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Types of Drowning
Maryland, Virginia, & Washington, DC
Drowning is a common cause of death for children under age 14. It is the second leading cause of death for children of this age, after car accidents. But not all drowning accidents are the same, and it is important to know the types of drowning, first to prevent injury, and second to understand your potential legal rights in the event that a loved one suffers this type of accident.
The lawyers at Chaikin, Sherman, Cammarata, & Siegel, P.C. are experienced in handling drowning cases, and we can help you pursue compensation for any type of drowning accident. Please call or email us today to discuss your legal options.
Drowning is a condition where the body suffers oxygen deprivation (asphyxia) as a result of fluid exposure. Beyond these basic elements, though, drowning can be very different. Recognized types of drowning include:
- Wet drowning
- Dry drowning
- Near drowning
- Secondary drowning
Because of the diversity of drowning, it is impossible to predict the ultimate outcome of any drowning accident. Sometimes, a person may be completely submerged underwater for extended periods and be fully resuscitated with little or no permanent damage. Other times, a person may never actually be submerged but may drown after taking in less than four ounces of water.
Wet drowning is the most common form of drowning. It occurs when a person's lungs fill with water, and the person suffers oxygen deprivation leading to brain death. During initial submersion, a person may gasp and inhale a small amount of water that can lead to spasms around the larynx that seal it, preventing the entry of either air or water. After a short period of oxygen deprivation, the body begins to asphyxiate, and the muscles around the larynx relax, allowing water to fill the lungs.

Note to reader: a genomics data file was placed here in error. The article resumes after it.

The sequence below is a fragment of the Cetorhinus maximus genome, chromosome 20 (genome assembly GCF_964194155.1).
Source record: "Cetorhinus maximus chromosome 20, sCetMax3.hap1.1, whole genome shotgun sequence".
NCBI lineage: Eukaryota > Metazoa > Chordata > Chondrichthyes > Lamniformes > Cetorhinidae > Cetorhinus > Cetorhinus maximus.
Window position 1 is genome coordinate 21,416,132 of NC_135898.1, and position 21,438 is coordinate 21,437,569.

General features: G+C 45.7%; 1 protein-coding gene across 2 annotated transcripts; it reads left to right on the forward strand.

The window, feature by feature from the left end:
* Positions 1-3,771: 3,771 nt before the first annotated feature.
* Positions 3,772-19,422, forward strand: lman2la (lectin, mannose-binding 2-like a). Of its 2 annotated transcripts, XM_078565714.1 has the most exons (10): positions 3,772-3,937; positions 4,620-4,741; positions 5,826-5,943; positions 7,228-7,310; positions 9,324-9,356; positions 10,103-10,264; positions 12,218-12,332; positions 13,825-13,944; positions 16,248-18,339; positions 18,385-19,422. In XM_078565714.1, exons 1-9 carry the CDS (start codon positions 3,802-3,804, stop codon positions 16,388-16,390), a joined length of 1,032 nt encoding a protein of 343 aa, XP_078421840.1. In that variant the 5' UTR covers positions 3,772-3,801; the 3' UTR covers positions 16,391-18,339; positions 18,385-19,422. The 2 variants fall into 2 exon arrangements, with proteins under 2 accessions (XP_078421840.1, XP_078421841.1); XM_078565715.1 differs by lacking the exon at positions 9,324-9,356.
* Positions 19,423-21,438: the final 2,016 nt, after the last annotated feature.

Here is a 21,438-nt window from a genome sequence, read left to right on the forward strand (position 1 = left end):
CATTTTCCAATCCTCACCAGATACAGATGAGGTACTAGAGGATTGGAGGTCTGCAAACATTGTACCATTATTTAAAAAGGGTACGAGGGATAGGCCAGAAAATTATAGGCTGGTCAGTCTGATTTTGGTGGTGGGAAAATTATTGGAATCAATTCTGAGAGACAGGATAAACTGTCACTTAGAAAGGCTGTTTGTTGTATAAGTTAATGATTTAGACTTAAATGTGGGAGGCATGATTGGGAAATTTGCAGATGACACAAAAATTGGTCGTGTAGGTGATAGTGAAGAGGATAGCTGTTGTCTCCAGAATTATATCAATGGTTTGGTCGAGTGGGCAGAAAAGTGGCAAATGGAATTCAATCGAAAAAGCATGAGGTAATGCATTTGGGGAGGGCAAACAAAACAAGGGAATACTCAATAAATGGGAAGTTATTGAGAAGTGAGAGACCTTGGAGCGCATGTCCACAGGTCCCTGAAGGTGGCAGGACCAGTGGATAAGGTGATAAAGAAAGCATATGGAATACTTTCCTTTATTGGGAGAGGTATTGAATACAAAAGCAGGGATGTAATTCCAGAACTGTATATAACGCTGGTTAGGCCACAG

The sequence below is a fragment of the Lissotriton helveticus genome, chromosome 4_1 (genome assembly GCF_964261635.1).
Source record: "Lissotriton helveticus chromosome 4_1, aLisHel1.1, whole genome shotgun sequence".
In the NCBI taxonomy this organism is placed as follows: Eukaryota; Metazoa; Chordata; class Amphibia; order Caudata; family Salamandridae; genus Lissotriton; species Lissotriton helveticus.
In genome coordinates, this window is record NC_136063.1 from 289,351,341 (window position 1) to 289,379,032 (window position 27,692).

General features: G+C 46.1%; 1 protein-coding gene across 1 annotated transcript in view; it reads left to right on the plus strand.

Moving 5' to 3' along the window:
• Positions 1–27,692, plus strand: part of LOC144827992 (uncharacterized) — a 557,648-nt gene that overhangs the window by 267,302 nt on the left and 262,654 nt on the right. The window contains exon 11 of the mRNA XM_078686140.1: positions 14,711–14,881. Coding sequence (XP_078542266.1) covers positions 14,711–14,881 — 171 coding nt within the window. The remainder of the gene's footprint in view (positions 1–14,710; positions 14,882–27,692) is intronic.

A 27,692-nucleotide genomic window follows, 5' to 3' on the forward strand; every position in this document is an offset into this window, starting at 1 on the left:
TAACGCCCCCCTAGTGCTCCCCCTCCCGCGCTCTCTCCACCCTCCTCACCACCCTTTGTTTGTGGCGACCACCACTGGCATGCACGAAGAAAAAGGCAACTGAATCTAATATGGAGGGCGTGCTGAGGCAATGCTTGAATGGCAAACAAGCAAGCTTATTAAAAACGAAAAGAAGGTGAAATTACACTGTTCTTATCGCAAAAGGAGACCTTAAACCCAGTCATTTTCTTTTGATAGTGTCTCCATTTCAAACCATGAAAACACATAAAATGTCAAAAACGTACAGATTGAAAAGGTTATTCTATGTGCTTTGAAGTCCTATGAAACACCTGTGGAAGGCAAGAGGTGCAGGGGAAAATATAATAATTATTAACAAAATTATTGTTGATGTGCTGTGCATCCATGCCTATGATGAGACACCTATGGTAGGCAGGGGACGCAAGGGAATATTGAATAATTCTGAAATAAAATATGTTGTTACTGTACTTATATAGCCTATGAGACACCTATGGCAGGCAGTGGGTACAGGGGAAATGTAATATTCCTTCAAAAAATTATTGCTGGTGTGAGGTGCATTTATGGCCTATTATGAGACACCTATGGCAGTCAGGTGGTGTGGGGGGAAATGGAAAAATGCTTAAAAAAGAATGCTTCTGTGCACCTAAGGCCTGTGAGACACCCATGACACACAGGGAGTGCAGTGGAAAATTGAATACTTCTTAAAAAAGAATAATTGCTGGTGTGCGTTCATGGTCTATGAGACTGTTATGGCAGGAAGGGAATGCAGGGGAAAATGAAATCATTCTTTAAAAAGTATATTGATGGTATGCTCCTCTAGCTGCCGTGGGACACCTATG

Dry drowning occurs when the muscle action around the larynx that seal the airway prevent significant amounts of water from ever entering the lungs. However, air is also prevented from entering (or leaving) the lungs, and the person asphyxiates. The person may also suffer pulmonary edema, in which blood accumulates in the lungs. Dry drowning is often confused with secondary drowning.
Near drowning is when a person suffers oxygen deprivation as a result of drowning but is revived after a period of time. Depending on the duration of oxygen deprivation, a victim of near drowning may suffer significant complications, including permanent brain damage.
Secondary drowning occurs when a person inhales fluid into the lungs and that fluid damages the interior surfaces of the lungs, reducing their ability to exchange air. The fluid can irritate the lungs, causing the body to produce additional fluid to lubricate the lungs and stop irritation, but these fluids can actually contribute to asphyxiation. Secondary drowning is common among near-drowning victims, and all near-drowning victims should be evaluated for inhaled fluid even if they seem fine after resuscitation.
If a loved one has suffered death, brain damage, or other serious injury as a result of any type of drowning accident, you may be able to hold responsible those who contributed to the injury. The Washington, DC personal injury attorneys at Chaikin, Sherman, Cammarata, & Siegel, P.C. can help drowning victims and their families in Virginia, Maryland, and Washington, DC Please call or email us today.